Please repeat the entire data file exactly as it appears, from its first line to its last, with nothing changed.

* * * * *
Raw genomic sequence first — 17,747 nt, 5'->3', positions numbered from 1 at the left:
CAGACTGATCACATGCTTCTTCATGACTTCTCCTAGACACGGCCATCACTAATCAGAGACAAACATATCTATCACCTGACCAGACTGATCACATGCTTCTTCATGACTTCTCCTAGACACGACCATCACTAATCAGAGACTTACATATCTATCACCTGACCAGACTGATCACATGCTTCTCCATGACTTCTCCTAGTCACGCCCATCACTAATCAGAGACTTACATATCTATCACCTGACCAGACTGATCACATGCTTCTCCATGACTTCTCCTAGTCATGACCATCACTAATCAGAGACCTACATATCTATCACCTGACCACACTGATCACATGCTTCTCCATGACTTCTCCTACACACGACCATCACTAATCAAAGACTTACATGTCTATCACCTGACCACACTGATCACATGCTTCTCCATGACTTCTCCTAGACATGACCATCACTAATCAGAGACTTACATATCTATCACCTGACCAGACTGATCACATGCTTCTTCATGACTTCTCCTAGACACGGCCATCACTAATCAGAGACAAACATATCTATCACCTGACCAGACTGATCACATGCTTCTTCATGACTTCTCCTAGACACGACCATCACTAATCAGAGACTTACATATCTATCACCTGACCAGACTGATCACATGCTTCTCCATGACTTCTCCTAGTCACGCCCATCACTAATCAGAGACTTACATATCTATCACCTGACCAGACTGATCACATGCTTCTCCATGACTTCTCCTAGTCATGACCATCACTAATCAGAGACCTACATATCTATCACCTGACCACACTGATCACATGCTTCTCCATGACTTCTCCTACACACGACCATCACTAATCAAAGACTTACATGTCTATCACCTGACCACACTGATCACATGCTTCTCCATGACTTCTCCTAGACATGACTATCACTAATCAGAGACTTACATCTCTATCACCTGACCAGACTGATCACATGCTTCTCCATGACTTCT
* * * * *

Raw genomic sequence first — 17,747 nt, 5'->3', positions numbered from 1 at the left:
CAGACTGATCACATGCTTCTTCATGACTTCTCCTAGACACGGCCATCACTAATCAGAGACAAACATATCTATCACCTGACCAGACTGATCACATGCTTCTTCATGACTTCTCCTAGACACGACCATCACTAATCAGAGACTTACATATCTATCACCTGACCAGACTGATCACATGCTTCTCCATGACTTCTCCTAGTCACGCCCATCACTAATCAGAGACTTACATATCTATCACCTGACCAGACTGATCACATGCTTCTCCATGACTTCTCCTAGTCATGACCATCACTAATCAGAGACCTACATATCTATCACCTGACCACACTGATCACATGCTTCTCCATGACTTCTCCTACACACGACCATCACTAATCAAAGACTTACATGTCTATCACCTGACCACACTGATCACATGCTTCTCCATGACTTCTCCTAGACATGACCATCACTAATCAGAGACTTACATATCTATCACCTGACCAGACTGATCACATGCTTCTTCATGACTTCTCCTAGACACGGCCATCACTAATCAGAGACAAACATATCTATCACCTGACCAGACTGATCACATGCTTCTTCATGACTTCTCCTAGACACGACCATCACTAATCAGAGACTTACATATCTATCACCTGACCAGACTGATCACATGCTTCTCCATGACTTCTCCTAGTCACGCCCATCACTAATCAGAGACTTACATATCTATCACCTGACCAGACTGATCACATGCTTCTCCATGACTTCTCCTAGTCATGACCATCACTAATCAGAGACCTACATATCTATCACCTGACCACACTGATCACATGCTTCTCCATGACTTCTCCTACACACGACCATCACTAATCAAAGACTTACATGTCTATCACCTGACCACACTGATCACATGCTTCTCCATGACTTCTCCTAGACATGACTATCACTAATCAGAGACTTACATCTCTATCACCTGACCAGACTGATCACATGCTTCTCCATGACTTCT